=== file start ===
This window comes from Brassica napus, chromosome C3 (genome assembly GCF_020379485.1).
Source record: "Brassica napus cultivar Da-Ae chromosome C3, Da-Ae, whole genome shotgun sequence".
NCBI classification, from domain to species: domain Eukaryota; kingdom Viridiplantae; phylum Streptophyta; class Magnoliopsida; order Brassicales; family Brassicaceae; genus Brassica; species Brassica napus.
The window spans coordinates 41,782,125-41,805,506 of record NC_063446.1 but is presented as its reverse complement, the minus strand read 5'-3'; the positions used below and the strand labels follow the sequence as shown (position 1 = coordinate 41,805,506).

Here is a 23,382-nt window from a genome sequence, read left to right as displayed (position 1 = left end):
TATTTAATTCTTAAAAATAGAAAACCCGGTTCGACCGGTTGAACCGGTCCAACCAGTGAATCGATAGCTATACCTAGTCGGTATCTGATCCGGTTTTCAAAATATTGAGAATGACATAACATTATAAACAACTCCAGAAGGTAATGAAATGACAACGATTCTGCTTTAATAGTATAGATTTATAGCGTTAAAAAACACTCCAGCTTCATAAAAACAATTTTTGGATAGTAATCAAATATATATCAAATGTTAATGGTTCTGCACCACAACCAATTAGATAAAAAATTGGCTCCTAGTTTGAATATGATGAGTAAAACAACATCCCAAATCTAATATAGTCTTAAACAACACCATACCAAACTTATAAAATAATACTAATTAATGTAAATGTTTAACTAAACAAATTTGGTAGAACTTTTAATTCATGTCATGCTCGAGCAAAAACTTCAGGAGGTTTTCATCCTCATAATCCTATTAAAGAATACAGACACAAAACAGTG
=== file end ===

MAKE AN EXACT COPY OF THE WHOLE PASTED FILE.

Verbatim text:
This window comes from Brassica napus, chromosome C3 (genome assembly GCF_020379485.1).
Source record: "Brassica napus cultivar Da-Ae chromosome C3, Da-Ae, whole genome shotgun sequence".
NCBI classification, from domain to species: domain Eukaryota; kingdom Viridiplantae; phylum Streptophyta; class Magnoliopsida; order Brassicales; family Brassicaceae; genus Brassica; species Brassica napus.
The window spans coordinates 41,782,125-41,805,506 of record NC_063446.1 but is presented as its reverse complement, the minus strand read 5'-3'; the positions used below and the strand labels follow the sequence as shown (position 1 = coordinate 41,805,506).

Here is a 23,382-nt window from a genome sequence, read left to right as displayed (position 1 = left end):
TATTTAATTCTTAAAAATAGAAAACCCGGTTCGACCGGTTGAACCGGTCCAACCAGTGAATCGATAGCTATACCTAGTCGGTATCTGATCCGGTTTTCAAAATATTGAGAATGACATAACATTATAAACAACTCCAGAAGGTAATGAAATGACAACGATTCTGCTTTAATAGTATAGATTTATAGCGTTAAAAAACACTCCAGCTTCATAAAAACAATTTTTGGATAGTAATCAAATATATATCAAATGTTAATGGTTCTGCACCACAACCAATTAGATAAAAAATTGGCTCCTAGTTTGAATATGATGAGTAAAACAACATCCCAAATCTAATATAGTCTTAAACAACACCATACCAAACTTATAAAATAATACTAATTAATGTAAATGTTTAACTAAACAAATTTGGTAGAACTTTTAATTCATGTCATGCTCGAGCAAAAACTTCAGGAGGTTTTCATCCTCATAATCCTATTAAAGAATACAGACACAAAACAGTG